"Life is not a novel. Or at least you would like to believe so." That's how Laurent Binet opens his audacious second novel, an intellectual romp about the many ways language exerts power, particularly in politics and fiction.
The Seventh Function of Language spins a wild plot that begins with the (actual) death of literary critic Roland Barthes after being hit by a laundry van in Paris in 1980. With a lineup of characters plucked from the heavyweights of 20th century French linguistic and critical theory, including Jacques Derrida and Michel Foucault, and a postmodern mashup of texts, facts, and falsities, the novel is a cunning, often hilarious mystery for the Mensa set and fans of Umberto Eco's The Name of the Rose and Tom Stoppard's Arcadia.
It is also a fantasy that's perhaps less farfetched in France, in that it posits a world in which ideas and the intellectuals who debate them actually hold sway, even in politics — in this case, influencing the election of Francois Mitterand over the incumbent president, Valéry Giscard d'Estaing, in 1981.
In Binet's first novel, HHhH, about the assassination of Nazi security chief Reinhard Heydrich by two Czech resistance fighters, he repeatedly interjected his authorial two cents, pointing out where he'd taken liberties with his material. Although generally hailed as a tour de force, some readers questioned the light approach to the Holocaust and Heydrich — known as the Butcher of Prague, one of the most heinous figures in history.
Few are likely to object to Binet's playful sendups of the abstruse semiologists in The Seventh Function. To aid in this jocular cause, he's created a delightful comic foil named Jacques Bayard, a philosophically challenged investigator charged by Giscard (as he's called in the novel) with recovering a document concerning "a matter of national security" stolen from Barthes immediately after the accident. The document, Bayard learns, spells out a powerfully persuasive, "magical or incantatory" seventh function of language supposedly only hinted at by Russian linguist Roman Jakobson in his pioneering essays on the structural analysis of language — a secret weapon that could help win elections or debates.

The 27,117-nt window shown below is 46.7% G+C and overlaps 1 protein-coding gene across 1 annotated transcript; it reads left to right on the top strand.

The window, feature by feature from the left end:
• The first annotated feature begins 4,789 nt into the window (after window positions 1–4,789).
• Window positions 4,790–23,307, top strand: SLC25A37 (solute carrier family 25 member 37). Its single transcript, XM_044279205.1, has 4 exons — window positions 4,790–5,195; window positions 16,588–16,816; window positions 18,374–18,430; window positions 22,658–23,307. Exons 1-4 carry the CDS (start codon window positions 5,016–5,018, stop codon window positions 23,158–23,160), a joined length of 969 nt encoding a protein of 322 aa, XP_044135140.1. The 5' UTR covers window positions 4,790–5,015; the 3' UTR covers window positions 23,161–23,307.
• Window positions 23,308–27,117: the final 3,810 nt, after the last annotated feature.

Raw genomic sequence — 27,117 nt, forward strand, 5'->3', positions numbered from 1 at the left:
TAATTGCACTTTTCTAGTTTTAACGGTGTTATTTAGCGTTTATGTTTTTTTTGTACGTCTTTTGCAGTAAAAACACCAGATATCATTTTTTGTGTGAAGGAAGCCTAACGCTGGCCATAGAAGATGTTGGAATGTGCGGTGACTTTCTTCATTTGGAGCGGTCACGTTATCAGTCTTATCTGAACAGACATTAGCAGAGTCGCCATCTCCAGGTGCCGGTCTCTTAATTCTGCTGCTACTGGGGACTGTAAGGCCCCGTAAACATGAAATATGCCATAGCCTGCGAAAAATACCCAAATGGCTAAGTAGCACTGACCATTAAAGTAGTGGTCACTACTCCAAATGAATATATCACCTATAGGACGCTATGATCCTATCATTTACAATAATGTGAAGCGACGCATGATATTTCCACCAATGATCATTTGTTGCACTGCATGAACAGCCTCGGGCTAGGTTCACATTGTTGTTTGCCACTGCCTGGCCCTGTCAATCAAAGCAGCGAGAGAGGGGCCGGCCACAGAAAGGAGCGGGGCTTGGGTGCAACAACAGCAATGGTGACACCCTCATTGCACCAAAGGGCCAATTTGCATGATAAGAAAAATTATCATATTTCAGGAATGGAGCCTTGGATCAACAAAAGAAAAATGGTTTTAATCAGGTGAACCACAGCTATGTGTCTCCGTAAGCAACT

The investigator, perplexed by terms like locutionary, illocutionary, and perlocutionary acts, quickly realizes "that he understands nothing, or not much, about all this rubbish." He requisitions a young linguistics PhD candidate, Simon Herzog, as his translator and sidekick.
Simon is a whiz at reading "signs" about people in the manner of Barthes' seminal book of essays, Mythologies, extracting meaning from non-verbal details like scuffed shoes and the make of guns or cars. But despite his smarts, he's frequently distracted by his hots for the women he meets on the case, causing him to miss important clues, like a sack of dog biscuits at a star-studded linguistics conference in Ithaca, N.Y.
In addition to some challenging thickets of language theory, the novel is packed with drama — car chases, mutilations, suicide, graphic sex, and multiple murders (including the French Marxist philosopher Louis Althusser's strangulation of his wife, which actually did happen in 1980, though not for the reasons stated). There are Russian spies, Bulgarian assassins, Venetian thugs, Japanese saviors, a wily North African gigolo — Foucault's pendant! — and a secret debating society in which the stakes range from digital amputation to castration. Sam Taylor's deft translation encompasses heavy linguistic exegeses, political discussions, oratory duels, and even some puns, including echo and Eco.
Through all the hijinks, Binet's amiable academic does what he's been trained to do, analyzing the plot for "its narrative structures, its additives, its adversaries, its allegorical significance." Increasingly, Simon feels he's "trapped in a novel," and the pawn of a sadistic author, to boot. Hilariously, when he asks Bayard, "How do you know you are not living inside a work of fiction? How do you know that you're real?" the investigator replies, "Are you stupid or what? Reality is what we live, that's all."
Satire aside, The Seventh Function, like HHhH, is underpinned by Binet's concerns with the workings of language and fiction. He brings his experience reporting about Francois Hollande's successful presidential campaign to this outlandish tale of political scheming, though he reminds us repeatedly that this is a novel filled with counterfactuals, including Derrida's gruesome demise nearly 25 years before his actual death. He also brilliantly infuses even his serious points with sly humor, as when Morris Zapp, a fictional philosophy professor from David Lodge's campus novel, Changing Places, turns up at the Cornell linguistics conference to argue that "The root of critical error is a naïve confusion of literature with life."
Like Nabokov's Lolita, this wonderfully clever novel can be enjoyed on multiple levels. But to fully appreciate its ingenious metafictional complexities, be prepared to do some Googling — at least, until an industrious scholar comes along to produce an annotated version.